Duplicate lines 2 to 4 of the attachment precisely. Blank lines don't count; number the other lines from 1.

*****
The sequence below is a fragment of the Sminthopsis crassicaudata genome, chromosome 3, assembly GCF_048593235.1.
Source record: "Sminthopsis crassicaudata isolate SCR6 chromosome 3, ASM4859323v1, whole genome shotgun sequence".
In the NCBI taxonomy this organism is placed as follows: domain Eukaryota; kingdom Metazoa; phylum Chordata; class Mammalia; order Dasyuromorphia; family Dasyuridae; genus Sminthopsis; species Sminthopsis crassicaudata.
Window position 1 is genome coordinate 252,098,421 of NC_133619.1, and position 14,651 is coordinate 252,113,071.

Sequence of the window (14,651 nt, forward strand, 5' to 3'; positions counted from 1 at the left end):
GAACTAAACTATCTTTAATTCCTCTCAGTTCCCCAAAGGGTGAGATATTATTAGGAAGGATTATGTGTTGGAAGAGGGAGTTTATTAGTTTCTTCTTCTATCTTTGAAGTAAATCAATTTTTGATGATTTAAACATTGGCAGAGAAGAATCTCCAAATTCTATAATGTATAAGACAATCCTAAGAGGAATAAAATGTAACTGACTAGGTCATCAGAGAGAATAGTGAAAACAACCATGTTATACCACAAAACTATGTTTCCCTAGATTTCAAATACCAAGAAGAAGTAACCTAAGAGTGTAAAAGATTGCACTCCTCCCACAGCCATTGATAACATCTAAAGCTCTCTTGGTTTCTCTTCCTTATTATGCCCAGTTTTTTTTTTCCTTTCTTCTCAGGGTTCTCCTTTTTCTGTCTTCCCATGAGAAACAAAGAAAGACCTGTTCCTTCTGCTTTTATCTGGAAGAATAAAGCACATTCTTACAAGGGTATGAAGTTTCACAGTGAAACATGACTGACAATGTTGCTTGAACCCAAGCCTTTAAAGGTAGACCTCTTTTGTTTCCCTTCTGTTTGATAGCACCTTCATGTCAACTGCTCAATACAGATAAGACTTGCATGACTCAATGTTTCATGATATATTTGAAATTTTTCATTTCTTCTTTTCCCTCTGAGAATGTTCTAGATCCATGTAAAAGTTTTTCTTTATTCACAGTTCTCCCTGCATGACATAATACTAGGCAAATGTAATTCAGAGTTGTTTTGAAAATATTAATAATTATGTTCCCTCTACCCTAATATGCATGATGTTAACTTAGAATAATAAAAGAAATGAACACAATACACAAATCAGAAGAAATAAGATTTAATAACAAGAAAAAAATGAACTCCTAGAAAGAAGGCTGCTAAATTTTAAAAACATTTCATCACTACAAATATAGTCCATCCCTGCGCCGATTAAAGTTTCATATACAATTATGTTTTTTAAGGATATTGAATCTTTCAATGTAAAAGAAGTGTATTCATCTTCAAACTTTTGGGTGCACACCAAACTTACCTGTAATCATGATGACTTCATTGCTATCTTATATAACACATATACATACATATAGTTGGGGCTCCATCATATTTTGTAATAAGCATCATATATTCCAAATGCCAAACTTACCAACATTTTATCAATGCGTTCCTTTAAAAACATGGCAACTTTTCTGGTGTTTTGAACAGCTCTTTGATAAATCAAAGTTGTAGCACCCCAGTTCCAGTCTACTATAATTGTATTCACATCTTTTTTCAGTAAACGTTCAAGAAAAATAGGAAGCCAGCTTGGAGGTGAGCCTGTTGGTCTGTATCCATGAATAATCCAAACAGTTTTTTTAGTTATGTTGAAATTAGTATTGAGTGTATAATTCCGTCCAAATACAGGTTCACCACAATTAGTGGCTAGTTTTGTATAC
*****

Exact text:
Source record: "Sminthopsis crassicaudata isolate SCR6 chromosome 3, ASM4859323v1, whole genome shotgun sequence".
In the NCBI taxonomy this organism is placed as follows: domain Eukaryota; kingdom Metazoa; phylum Chordata; class Mammalia; order Dasyuromorphia; family Dasyuridae; genus Sminthopsis; species Sminthopsis crassicaudata.
Window position 1 is genome coordinate 252,098,421 of NC_133619.1, and position 14,651 is coordinate 252,113,071.